Effects of Nitrogen Deposition on High Alpine Meadows in North Coast and Cascades Parks

Introduction

Alpine plant communities are limited by nitrogen (N) because they have evolved in ecosystems with naturally low levels of reactive N. They have evolved adaptations such as fixed growth rates, slow but steady nutrient uptake and short growing seasons. Plants including conifers, grasses/sedges, and forest understory plants that use N more rapidly and have faster growth rates may outcompete unique alpine and subalpine species under increased N deposition.

Increased N deposition is projected to alter plant communities, soil processes, and soil carbon (C) and N storage. Anna Simpson, a PhD Candidate at University of Washington, is studying the effects of N on alpine ecosystems. Anna is identifying the critical load of N in alpine ecosystems. A critical load is defined as the threshold of deposition below which specified harmful ecological effects do not occur.

Map of western Washington showing park boundaries for Olympic, Mount Rainier, and North Cascades.
Figure 1. Locations of research sites at Olympic National Park, North Cascades National Park, and Mount Rainier National Park.

Study Methods

Anna applied inorganic N to plant communities at study plots in three of Washington’s National Parks: North Cascades (NOCA), Olympic (OLYM), and Mount Rainier (MORA) (Figure 1). She investigated how potential future increased N-deposition could alter ecosystems using inorganic reactive (reactive, inorganic N is the form almost exclusively used by plants) N specifically: nitrate (NO3-N) and ammonium (NH4-N) at 0, 0.3, 0.5, and 1 g N/ m2/yr (grams of nitrogen per square meter per year).

Findings

After three years, all fertilized sites showed an increase in soil NO3- compared to unfertilized plots, indicating that plants and soil organisms were unable to utilize all the N. This signifies the potential for leaching. Leaching is the loss of N from the soil and into waterbodies and ground water. Leaching can cause the soil to become acidified, altering soil microbes, plant nutrition, and plant health. NOCA was more sensitive to deposition, i.e., effects occurred at the 0.5 g N/ m2/yr application rate, while MORA and OLYM responded at 1 g N/m2/yr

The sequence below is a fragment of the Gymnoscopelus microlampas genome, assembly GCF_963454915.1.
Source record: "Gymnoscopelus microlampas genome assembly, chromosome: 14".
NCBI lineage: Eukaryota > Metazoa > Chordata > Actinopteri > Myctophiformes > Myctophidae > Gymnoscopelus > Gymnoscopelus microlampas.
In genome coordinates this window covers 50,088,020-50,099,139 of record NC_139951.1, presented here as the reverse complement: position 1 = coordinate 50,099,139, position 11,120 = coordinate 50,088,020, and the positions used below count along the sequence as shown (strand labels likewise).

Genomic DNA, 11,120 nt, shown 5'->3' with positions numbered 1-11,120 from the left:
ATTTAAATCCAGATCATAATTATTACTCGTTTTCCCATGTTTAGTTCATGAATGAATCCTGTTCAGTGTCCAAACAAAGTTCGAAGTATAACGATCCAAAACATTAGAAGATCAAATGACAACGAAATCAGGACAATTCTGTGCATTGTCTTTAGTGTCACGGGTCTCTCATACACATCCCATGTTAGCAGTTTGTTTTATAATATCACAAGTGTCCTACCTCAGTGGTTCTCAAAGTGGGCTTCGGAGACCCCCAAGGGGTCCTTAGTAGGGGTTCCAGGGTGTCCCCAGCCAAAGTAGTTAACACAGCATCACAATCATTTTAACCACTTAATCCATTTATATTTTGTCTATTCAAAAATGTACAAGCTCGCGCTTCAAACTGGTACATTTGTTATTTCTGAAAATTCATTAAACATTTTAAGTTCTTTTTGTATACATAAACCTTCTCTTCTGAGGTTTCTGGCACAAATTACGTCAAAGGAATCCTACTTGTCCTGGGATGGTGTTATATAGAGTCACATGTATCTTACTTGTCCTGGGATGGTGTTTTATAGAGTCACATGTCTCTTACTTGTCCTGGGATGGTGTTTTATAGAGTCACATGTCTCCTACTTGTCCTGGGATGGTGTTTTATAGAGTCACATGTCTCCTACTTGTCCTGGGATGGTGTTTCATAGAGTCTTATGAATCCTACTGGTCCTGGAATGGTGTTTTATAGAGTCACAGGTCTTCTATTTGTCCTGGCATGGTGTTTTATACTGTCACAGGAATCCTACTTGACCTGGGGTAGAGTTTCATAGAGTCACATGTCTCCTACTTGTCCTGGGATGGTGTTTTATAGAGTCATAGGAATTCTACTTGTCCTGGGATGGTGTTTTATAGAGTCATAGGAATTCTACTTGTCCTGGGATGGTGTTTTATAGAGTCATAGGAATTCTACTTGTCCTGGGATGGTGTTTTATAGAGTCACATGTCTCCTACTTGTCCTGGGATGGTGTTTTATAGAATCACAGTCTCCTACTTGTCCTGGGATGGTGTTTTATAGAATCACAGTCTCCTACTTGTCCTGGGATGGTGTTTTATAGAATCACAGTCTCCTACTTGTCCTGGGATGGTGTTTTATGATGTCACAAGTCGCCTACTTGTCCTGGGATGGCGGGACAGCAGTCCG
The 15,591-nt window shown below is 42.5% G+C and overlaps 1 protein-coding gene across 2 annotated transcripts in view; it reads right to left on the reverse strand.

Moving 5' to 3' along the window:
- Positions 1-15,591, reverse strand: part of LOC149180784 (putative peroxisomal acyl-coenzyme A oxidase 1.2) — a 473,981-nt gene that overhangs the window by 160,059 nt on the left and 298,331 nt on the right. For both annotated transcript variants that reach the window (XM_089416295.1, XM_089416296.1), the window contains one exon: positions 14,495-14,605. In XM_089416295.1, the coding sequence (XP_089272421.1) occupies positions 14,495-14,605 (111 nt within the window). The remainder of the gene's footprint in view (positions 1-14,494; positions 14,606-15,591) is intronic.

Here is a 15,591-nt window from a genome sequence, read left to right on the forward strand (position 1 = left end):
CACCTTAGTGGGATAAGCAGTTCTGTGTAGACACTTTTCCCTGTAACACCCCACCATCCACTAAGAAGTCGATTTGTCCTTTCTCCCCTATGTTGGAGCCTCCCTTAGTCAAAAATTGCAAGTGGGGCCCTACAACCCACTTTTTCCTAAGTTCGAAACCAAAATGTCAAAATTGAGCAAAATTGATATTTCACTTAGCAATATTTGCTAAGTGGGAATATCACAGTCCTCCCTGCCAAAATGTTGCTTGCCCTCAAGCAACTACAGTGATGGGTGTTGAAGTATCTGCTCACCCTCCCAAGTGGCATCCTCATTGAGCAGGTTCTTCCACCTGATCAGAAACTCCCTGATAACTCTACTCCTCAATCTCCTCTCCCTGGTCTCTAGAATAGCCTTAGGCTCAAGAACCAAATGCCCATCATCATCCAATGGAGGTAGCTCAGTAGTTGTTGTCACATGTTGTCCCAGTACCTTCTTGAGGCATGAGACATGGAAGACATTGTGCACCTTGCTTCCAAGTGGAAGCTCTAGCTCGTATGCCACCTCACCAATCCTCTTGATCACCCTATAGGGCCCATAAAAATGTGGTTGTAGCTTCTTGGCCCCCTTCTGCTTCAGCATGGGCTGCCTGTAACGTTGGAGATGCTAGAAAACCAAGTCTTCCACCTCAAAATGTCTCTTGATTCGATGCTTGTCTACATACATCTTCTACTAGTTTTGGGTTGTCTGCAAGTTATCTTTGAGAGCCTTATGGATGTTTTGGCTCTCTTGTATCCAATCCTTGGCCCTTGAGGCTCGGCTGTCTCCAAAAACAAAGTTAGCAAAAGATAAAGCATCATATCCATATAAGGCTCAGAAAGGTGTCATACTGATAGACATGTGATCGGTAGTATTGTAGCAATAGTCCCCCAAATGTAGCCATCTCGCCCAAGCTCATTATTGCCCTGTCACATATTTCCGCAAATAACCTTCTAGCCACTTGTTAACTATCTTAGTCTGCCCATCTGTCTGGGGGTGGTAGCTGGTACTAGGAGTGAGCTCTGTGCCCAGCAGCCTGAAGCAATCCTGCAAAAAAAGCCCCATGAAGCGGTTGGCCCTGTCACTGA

At 0.5 g N/m2/yr of inorganic N application NOCA communities N was in excess, and was. It was unable to be incorporated into plants and was instead in the soil solution where it could be leached. At MORA and OLYM N was in excess at 1 g N/m2/yr.
Figure 2. At 0.5 g N/m2/yr of inorganic N application NOCA communities N was in excess, and was. It was unable to be incorporated into plants and was instead in the soil solution where it could be leached. At MORA and OLYM N was in excess at 1 g N/m2/yr.

Over three years there was not a change in the plant community; however, there was evidence that plants and soil microbes used the applied N.

Soils are the largest sinks of N, especially meadows and grasslands where plant N storage is limited. Soil levels of reactive N were greatest in the middle of the growing season and decreased into the fall at all three parks. OLYM, however, maintained increases in microbial and reactive N into the fall which increases leaching potential with fall rains. OLYM has different soils from MORA and NOCA, with greater potential for soil microbes to process organic and reactive N. As N deposition increases, soil microbes may become more active which releases carbon dioxide (CO2) and nitrous oxide (N2O) - a greenhouse gas 300 times more potent than CO2.

Future Research Directions

Over three years the effects of increased N deposition were evidenced through increased soil NO3 - and resulting increased leaching potential. However, over time increases in deposition could stimulate soil microbes, thereby increasing inorganic and organic C and N processing which produces greenhouse gases. There is also a potential for plant community shifts as species with abilities to better utilize N increase in density and cover. This may mean an increase in grass species paired with declines in lichens, mosses, and flowering plants. Increased N deposition may also threaten endemic and rare alpine/subalpine species.

Future studies should monitor how changes in atmospheric deposition over the long term alter ecosystem processes and identify which high-elevation plant species will be most sensitive to warming climates and increased N.

Anna Simpson is the PhD candidate that performed these experiments.

Researcher

Anna received her Bachelor’s in Biology from U.C. Berkeley and did an AmeriCorps term of service at Edmonds CC’s LEAF School. She is now a PhD candidate in the soil science subgroup at the School of Environmental and Forest Sciences at the University of Washington and is a member of U.W.’s graduate Astrobiology program. Her other research focuses on changes in microbial community structure with environmental variables in snowfield soils/sediments.

More Information

Regina M. Rochefort, Ph.D.
North Cascades National Park Service Complex
Email: regina_rochefort@nps.gov
Phone: 360-854-7202

Tonnie Cummings, NPS Air Resource Specialist
Pacific West Region
Email: e-mail us
Phone: 360-816-6201

Anna Simpson, Phd Candidate
University of Washington
Email: acsimpson@gmail.com

Prepared by: Rebecca Courtney Evans
Graduate Student, Washington State University
Air Resources Assistant, GeoScientist in the Park

Last updated: April 11, 2018